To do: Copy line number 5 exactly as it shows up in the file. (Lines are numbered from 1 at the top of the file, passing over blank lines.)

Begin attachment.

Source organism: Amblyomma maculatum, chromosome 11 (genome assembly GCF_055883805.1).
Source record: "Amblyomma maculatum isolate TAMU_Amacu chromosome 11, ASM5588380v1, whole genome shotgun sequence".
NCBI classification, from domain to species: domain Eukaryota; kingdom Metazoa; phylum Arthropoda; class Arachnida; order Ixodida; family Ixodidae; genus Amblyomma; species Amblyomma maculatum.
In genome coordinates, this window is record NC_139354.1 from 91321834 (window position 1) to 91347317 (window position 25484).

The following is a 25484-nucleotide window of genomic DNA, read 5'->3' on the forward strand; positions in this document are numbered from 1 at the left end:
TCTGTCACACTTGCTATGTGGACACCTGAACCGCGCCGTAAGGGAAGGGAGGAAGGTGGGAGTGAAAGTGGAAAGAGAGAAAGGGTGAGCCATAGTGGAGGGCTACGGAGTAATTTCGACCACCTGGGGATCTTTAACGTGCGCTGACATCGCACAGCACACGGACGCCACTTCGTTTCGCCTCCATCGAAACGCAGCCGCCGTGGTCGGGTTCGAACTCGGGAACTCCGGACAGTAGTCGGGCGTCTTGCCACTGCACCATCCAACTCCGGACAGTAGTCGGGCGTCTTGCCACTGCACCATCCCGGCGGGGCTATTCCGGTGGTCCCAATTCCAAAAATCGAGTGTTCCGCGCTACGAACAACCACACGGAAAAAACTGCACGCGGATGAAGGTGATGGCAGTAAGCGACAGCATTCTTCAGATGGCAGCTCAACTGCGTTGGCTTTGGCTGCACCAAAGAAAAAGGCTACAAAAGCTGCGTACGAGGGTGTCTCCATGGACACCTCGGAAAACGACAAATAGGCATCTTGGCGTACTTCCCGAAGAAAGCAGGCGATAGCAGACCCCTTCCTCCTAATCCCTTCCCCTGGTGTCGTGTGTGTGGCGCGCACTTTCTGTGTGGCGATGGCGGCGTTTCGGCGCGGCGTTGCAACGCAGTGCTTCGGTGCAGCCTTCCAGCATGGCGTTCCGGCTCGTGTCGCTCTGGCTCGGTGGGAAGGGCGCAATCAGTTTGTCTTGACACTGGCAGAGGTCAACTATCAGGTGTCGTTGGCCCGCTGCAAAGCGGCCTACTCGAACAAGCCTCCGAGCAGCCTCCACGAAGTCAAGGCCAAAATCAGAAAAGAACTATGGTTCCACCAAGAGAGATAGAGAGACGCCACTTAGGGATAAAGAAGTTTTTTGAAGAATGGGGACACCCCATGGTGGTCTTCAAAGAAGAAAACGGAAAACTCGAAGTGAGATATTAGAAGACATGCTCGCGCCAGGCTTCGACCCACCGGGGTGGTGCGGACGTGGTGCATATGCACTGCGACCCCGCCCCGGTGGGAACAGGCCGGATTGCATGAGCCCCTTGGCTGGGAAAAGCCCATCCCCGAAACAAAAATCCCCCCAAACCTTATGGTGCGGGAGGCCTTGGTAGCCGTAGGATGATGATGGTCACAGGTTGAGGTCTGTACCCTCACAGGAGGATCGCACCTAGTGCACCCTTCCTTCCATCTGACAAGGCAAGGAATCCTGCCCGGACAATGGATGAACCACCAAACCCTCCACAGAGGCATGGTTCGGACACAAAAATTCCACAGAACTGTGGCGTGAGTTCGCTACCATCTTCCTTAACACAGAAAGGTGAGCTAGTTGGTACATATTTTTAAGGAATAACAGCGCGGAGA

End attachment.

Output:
The following is a 25484-nucleotide window of genomic DNA, read 5'->3' on the forward strand; positions in this document are numbered from 1 at the left end: